As marijuana use becomes legal in more states, producers and clients want to know: “What does this mean for me?” For some clients, it means greater access to affordable life insurance coverage. For producers, it means learning how to evaluate a client’s marijuana use by type and frequency, then pairing that client with the right carrier.
Preferred best non-smoker rates are out there — I’ve personally gotten them — but only if you convince your client that 100 percent honesty is the best way to proceed. Not only do HIPAA laws protect any disclosures they make, but the simple act of telling the truth ensures there will be no “surprise” findings based on the medical exam, which will save money, time and hassle for all involved.
Marijuana legislation: medicine or mistake?
As of this writing, 20 states and the District of Columbia allow the use of medical marijuana. Fifteen additional states have pending legislation to legalize prescription-only marijuana use. In 2012, Colorado and Washington became the first states to legalize its use for recreational purposes. An additional two states — Mississippi and Nebraska — are on the books for failed medical marijuana legislation. Regardless of our own views on the subject, it’s clear that society’s view of marijuana use is changing. It remains the most common illicit drug in the country, according to the U.S. government’s DrugFacts website, and remains classified as a Schedule I substance, with a high risk for abuse and no medicinal value.
If it seems strange that a drug prescribed for pain and nausea is classified as having no medicinal value, well, it is. To earn FDA approval, a drug must have consistent and measurable effects that remain consistent from use to use. So far, this hasn’t been possible with marijuana, since the plant contains hundreds of chemicals that can trigger slightly different effects in users — and that’s not taking into account the different varieties and hybrid strains available for use.
However, a synthetic version of THC was approved to treat nausea in cancer patients as long ago as 1985, in the drug called Dronabinol. A drug that contains chemicals taken directly from the marijuana plant was approved for public use in the UK in 2010, with approvals following in Spain, Canada, Germany and several other countries. The drug, called Sativex, is currently in Phase 3 clinical development in the U.S. Given the state of confusion over marijuana’s status as an “illicit drug” as well as a prescription medication, can clients who admit to smoking marijuana get insured?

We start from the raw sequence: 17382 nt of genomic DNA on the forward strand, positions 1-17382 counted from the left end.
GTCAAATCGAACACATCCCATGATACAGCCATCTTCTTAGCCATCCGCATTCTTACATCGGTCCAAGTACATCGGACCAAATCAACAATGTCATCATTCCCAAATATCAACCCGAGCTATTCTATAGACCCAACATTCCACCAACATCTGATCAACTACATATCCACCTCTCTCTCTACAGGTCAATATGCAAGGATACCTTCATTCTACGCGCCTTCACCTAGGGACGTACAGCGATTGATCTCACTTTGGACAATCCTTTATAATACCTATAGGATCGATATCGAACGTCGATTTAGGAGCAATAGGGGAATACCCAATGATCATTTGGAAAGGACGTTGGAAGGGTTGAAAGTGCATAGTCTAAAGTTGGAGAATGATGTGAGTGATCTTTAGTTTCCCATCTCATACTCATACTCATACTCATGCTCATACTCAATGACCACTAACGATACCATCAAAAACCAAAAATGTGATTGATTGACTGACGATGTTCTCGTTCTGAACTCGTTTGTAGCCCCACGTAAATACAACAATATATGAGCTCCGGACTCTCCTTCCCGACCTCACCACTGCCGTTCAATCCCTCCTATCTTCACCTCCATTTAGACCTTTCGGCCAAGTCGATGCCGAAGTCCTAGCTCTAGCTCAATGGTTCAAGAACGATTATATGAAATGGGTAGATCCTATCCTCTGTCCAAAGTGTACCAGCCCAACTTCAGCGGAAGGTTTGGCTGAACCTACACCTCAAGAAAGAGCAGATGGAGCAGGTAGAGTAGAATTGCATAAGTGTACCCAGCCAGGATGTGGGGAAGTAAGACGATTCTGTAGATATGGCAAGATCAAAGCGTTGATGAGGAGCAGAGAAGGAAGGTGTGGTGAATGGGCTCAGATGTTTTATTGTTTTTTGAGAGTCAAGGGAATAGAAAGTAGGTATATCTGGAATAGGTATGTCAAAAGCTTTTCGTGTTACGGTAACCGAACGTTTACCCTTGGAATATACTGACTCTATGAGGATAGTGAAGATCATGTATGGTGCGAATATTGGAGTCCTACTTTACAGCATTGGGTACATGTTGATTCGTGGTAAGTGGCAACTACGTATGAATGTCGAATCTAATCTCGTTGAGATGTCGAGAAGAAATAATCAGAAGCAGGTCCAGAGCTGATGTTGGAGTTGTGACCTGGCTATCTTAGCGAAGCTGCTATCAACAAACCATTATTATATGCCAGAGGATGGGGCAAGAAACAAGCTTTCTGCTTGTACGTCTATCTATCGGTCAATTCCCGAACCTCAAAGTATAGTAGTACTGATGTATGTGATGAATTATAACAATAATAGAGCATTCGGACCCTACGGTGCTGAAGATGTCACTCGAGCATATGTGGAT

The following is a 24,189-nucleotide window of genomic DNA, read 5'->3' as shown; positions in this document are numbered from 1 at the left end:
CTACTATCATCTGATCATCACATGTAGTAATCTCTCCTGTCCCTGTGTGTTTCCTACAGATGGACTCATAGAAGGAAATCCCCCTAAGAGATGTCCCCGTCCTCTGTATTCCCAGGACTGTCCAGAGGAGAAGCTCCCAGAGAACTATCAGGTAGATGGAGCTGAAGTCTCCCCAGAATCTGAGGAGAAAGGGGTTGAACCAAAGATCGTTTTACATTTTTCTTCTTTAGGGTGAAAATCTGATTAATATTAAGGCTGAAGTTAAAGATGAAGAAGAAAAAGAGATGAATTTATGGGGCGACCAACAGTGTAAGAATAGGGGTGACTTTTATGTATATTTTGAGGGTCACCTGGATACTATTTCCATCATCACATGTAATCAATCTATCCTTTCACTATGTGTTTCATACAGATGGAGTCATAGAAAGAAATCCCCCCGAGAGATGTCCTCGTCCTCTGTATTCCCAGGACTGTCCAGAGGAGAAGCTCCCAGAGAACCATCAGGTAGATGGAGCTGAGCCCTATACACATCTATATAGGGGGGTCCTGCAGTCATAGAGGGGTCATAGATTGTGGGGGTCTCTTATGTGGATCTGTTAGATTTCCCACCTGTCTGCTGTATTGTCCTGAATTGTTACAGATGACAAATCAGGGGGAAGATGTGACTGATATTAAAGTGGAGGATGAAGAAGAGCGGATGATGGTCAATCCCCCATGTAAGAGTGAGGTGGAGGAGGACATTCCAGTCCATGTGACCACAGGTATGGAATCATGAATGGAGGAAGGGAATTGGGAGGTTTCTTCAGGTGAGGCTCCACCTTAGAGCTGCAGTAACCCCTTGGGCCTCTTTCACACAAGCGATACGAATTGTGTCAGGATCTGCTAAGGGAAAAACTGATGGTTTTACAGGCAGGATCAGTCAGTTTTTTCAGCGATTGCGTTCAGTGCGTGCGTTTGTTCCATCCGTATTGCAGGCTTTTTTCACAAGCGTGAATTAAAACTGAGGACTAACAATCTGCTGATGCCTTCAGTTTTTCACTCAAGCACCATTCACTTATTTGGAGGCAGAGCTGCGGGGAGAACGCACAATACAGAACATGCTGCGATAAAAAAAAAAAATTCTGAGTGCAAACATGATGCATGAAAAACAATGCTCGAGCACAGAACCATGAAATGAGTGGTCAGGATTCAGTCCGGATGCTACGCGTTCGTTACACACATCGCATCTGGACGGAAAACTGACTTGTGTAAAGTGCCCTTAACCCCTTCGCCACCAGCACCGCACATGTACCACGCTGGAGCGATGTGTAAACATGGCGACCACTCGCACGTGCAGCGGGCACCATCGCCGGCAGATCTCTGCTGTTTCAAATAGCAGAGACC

Underwriting marijuana smokers
I’ve secured preferred best non-smoker rates for medicinal marijuana smokers, and standard non-smoker rates for recreational marijuana smokers. I’ve also seen preferred best non-smoker rates available for infrequent recreational use. You can get these rates, too, as long as you understand how the carriers define marijuana use.
Carriers still view the use of marijuana as illegal. Though it may be permitted in certain states, whether for recreation or medicine, it’s still illegal on the federal level. That being said, when it comes to underwriting, carriers typically disregard the question of legality and view the practice as a habit similar to tobacco use.
From an underwriting perspective, it’s easy to see why smoking marijuana makes insurers nervous. Smoke, whether from tobacco or marijuana, can cause harmful physical effects including lung irritation, persistent cough, phlegm and an increased chance of lung infections. Ever since the U.S. Surgeon General’s first report on smoking and health in 1964, carriers have charged smokers more than non-smokers. As a general rule, insurers assume all forms of smoking are harmful unless scientifically proven otherwise. However, even the government’s DrugAbuse.gov site admits it is unclear whether smoking marijuana contributes to lung cancer. That’s why there is a gray area in terms of how carriers treat marijuana users.
Nic West, Brokerage Director for Pinney Insurance Center, predicts industry-wide change on the issue. “With marijuana use becoming more common in both recreational and medicinal situations as well as various states approving that usage,” he says, “it’s only logical to assume that the life insurance industry will follow suit and relax their underwriting guidelines.”
Frequency is the key when it comes to assigning rates to a recreational marijuana smoker. For example, one carrier provides standard non-smoker rates based on infrequent use defined as twice a month, while another defines infrequency as smoking twice a week. The more carriers you work with, the more options you have for insuring these clients.